I have never felt the pressing need for self-care more than I do right now. Occasionally, I find myself ruminating on the state of the world. Over six months of the Covid-19 pandemic with no immediate end in sight. Urgent social justice and human rights issues in our community and country which call us to face hard truths and work for change. A bitter national election entering its final stages. All in addition to the “usual” professional and personal demands that, on their own, seem just enough for the average plate to hold. All told, this is a lot.  Why is it, then, that in the face of such challenges we often forget to treat ourselves with added care and compassion?

I am not sure, but perhaps if the instructions to do so came directly from Vincent de Paul or Louise de Marillac, we might be more mindful of the practice of self-care. To be sure, this was an instruction Vincent and Louise gave many times over, as seen in their voluminous correspondence. We witness Vincent urging a priest in his community, “Please do all in your power to stay well, Monsieur, and to take better care of yourself than you have done.”1 And, writing to a Daughter of Charity, Louise was even more succinct, “Take care of yourself, for the love of God…” she implored her.2

To borrow a contemporary phrase, Vincent and Louise were “creating space” for their community members to recognize their limitations and attend to their needs. Undoubtedly, they were motivated by genuine concern for them, but Vincent and Louise also knew that unless a person takes care of themselves, they will be in no position to take care of others. And, caring for others—especially the sick, the orphaned, the marginalized and poor—has been the mission of Vincentian communities since their beginnings.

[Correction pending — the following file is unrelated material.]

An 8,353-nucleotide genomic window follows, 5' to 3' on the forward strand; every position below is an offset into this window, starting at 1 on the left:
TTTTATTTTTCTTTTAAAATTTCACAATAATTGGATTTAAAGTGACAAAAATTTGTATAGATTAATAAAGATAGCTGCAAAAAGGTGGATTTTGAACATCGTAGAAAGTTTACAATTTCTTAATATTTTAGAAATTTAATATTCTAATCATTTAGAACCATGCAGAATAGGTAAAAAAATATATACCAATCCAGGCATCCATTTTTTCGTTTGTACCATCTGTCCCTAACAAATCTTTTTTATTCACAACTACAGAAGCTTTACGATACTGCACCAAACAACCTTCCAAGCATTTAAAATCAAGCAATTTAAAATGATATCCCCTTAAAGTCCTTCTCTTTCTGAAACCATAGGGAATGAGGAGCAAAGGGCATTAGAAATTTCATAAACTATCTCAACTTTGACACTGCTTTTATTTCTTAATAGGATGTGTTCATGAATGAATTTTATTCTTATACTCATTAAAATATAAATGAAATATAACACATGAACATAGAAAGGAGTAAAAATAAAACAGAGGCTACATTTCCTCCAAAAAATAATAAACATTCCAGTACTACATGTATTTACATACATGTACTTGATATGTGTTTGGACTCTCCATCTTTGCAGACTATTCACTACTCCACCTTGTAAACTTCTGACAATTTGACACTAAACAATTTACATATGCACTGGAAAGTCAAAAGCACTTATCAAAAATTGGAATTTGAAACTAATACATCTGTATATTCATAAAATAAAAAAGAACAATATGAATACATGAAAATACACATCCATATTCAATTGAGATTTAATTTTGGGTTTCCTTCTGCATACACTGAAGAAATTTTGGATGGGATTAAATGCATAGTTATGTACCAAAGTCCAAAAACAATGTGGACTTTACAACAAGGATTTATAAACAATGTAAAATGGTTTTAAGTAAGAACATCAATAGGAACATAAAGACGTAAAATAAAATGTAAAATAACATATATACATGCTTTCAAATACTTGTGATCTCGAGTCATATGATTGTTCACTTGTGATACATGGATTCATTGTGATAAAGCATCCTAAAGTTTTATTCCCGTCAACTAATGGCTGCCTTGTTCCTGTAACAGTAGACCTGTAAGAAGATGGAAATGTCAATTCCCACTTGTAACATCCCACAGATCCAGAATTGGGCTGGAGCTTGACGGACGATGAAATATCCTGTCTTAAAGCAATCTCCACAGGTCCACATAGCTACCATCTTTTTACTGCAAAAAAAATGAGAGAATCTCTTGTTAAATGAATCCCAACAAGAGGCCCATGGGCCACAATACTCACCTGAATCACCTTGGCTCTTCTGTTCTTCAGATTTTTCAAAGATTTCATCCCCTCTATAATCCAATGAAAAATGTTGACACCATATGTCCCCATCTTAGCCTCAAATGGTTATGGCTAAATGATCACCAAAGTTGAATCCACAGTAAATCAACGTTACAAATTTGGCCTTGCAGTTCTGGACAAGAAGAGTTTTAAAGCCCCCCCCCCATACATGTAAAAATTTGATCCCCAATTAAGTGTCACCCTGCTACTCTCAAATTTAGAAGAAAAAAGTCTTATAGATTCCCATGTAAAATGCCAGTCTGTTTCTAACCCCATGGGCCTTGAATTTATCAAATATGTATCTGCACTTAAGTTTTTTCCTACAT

For some of us, taking time for self-care may never be easy. But, it is so important! Maybe realizing the connection between our own self-care and how it affects our ability to care for others will help. Or maybe simply remembering that our patrons, Vincent and Louise, believed in self-care will be enough to make us believe in its importance, too.

Sit for a few moments in peace and quiet and ask yourself how, if at all, you may be feeling depleted? What can you do to replenish yourself? Acts of self-care may be big, or they may be small. How might you be called, in big ways or small, to care for yourself these days?


1 2905, To Louis Rivet, Superior, In Saintes, 13 July 1659, CCD, 8:31.

2 L.58B, To Sister Élisabeth Martin, 7 August (1641), Spiritual Writings, 56.

Reflection by: Tom Judge, Chaplain, Mission and Ministry


Have you shared your input on the Review of the DePaul Mission Statement?

During the current academic year, the Mission Committee of the Board of Trustees is undergoing a formal review of the statement. DePaul faculty, staff, students and alumni are encouraged to participate by sharing their input related to their understanding of DePaul’s mission, how it is reflected in the existing mission statement, and lived in practice. Please take a moment to provide your feedback through this survey.